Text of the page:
Monday, December 30, 2013

The Seven Reasons Why New Year's Resolutions Fail!

New Year's Resolutions (and most goals that people set for themselves) oftentimes fail. Avoid these pitfalls and you'll more likely achieve the breakthrough result that you're looking for:
  1. Lack of Commitment- Most people say they want to achieve a breakthrough goal, but rarely are they truly committed to it. How strong is your commitment? Why is the goal important and what will be possible after achieving it, that's not possible now?
  2. Raising the Bar- If your hand isn't shaking when you reach for your goal, you're not reaching high enough! Is the goal/resolution really significant? Are you raising the bar high enough so that you can get excited about what's possible if you achieve it?
  3. Inadequate Plan- A goal without a plan is just a dream! What's the plan for your goal? If you're planning an endurance goal (e.g. first Ironman finish, or personal best result), do you have all the elements of your plan put together (hint: it takes more than an training plan!)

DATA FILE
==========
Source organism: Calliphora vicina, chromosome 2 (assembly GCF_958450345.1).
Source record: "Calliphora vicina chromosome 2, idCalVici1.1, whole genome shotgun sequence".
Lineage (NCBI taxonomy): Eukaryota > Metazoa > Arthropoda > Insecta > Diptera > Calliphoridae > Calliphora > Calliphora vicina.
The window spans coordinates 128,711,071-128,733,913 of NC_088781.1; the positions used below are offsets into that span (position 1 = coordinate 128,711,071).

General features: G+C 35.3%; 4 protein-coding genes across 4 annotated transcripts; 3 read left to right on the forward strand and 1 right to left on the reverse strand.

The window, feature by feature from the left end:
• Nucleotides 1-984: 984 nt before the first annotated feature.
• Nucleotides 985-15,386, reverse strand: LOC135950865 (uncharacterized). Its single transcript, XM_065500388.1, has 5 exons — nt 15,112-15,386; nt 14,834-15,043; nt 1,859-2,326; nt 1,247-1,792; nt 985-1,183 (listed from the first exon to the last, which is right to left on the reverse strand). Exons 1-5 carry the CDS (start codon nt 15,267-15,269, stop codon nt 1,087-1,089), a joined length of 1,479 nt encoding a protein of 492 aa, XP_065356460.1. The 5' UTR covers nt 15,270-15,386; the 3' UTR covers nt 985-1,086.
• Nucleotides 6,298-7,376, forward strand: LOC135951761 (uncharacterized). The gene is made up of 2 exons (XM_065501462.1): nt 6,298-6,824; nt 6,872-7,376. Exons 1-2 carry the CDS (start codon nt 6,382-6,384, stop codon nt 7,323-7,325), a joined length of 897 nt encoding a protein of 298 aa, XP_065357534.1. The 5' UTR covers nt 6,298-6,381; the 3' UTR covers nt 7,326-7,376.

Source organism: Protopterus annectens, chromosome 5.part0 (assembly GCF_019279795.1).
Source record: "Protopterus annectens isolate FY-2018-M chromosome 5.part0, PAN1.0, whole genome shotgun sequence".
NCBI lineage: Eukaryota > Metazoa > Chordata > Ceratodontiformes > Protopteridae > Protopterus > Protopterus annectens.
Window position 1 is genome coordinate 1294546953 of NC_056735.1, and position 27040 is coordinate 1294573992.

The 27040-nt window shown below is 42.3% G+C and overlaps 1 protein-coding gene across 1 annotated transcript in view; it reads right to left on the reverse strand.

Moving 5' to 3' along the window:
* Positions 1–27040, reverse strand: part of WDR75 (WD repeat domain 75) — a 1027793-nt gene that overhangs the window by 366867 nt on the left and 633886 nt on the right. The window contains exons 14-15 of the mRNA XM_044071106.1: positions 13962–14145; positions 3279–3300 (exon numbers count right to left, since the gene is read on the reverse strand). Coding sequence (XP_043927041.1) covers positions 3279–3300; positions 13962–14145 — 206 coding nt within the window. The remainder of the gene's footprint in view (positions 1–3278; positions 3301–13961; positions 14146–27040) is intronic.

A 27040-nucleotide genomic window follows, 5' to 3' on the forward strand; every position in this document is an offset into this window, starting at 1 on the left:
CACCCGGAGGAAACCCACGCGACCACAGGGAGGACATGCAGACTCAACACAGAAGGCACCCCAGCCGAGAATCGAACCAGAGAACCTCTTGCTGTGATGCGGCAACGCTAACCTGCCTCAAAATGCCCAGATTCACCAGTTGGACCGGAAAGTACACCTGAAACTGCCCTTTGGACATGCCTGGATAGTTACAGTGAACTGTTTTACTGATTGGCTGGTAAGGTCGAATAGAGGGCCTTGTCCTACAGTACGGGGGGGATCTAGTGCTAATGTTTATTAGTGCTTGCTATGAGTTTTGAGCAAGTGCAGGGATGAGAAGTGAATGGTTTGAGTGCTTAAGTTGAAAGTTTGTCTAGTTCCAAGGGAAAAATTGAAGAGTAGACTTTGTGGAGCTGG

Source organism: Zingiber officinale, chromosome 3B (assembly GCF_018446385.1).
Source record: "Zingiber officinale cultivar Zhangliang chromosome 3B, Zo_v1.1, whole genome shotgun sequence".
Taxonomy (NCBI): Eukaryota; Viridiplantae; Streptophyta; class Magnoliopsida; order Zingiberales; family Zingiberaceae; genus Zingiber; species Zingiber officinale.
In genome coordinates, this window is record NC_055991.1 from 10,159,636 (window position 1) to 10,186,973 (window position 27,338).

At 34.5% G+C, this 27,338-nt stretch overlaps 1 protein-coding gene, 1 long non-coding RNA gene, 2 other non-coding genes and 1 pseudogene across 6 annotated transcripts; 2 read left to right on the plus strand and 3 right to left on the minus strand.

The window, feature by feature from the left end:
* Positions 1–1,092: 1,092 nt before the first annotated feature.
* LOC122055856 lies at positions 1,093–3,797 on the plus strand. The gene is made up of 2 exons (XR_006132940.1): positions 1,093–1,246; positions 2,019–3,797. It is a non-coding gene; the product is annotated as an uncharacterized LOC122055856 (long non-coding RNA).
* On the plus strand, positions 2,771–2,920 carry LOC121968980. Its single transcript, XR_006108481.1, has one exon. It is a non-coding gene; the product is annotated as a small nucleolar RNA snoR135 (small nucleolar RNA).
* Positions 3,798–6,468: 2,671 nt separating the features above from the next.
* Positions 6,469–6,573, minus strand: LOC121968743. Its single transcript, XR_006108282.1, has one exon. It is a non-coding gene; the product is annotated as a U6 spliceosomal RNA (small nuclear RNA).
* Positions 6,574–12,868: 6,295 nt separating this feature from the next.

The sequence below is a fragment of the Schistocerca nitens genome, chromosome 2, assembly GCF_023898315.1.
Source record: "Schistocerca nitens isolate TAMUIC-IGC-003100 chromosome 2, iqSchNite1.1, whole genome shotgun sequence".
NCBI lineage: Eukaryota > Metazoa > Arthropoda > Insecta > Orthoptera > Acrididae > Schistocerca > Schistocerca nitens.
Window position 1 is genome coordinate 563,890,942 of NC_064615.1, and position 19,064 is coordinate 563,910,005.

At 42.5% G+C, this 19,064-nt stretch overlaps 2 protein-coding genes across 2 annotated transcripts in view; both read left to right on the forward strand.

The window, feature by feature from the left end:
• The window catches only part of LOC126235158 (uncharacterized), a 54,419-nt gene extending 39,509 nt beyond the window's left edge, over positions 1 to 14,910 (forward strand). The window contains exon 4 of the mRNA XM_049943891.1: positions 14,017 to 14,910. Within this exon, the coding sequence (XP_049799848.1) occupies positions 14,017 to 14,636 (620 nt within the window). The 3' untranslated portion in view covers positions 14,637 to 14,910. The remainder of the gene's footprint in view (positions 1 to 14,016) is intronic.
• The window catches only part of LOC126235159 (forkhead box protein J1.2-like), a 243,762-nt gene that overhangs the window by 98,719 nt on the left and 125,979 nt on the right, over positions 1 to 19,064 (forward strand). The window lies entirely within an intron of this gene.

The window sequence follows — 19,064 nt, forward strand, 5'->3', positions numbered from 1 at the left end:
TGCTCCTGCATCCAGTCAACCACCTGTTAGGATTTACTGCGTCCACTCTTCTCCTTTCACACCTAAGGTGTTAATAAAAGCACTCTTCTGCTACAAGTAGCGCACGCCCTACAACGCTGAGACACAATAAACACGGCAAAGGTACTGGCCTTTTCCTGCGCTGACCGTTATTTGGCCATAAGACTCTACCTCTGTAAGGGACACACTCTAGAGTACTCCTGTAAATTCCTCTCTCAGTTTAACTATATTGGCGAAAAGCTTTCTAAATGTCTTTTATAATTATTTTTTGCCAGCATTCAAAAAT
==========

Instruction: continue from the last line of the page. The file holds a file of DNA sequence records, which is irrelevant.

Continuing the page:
4. Inflexible Structure- When working toward a really significant accomplishment, such as completing an Ironman race, or achieving a personal best (e.g. qualifying for National Age Group Championship, or World Championship), things rarely go exactly as planned. Build in some flexibility, and expect to flex and adjust along the way as "life" gets in the way.
  5. Support Team- To many people I know don't truly value and prepare their support team. Key players include your Family (who will likely be making sacrifices during your training), coach (more than someone who posts a training plan, but a mentor and trusted advisor), friends, your employer and bike shop!
  6. Considering the SWOT- Write it out! What's the key strength that you have going for you that you'll rely on? What weaknesses do you need to mitigate against? What opportunities can you seize to help you along (e.g. joining a Tri team or training group)? What threats do you need to neutralize (e.g. history of knee problems, shaky employment circumstance, etc.).
  7. Being specific and measurable- You really should have a set of milestones to measure your progress. Coaches use scientifically based metrics, such as training stress to monitor. You should have a set of milestones for yourself, and insure that your overall goal is measurable.
Read more on the subject at:
Goal Setting for Optimal Results
Building Your Iron- Strong Business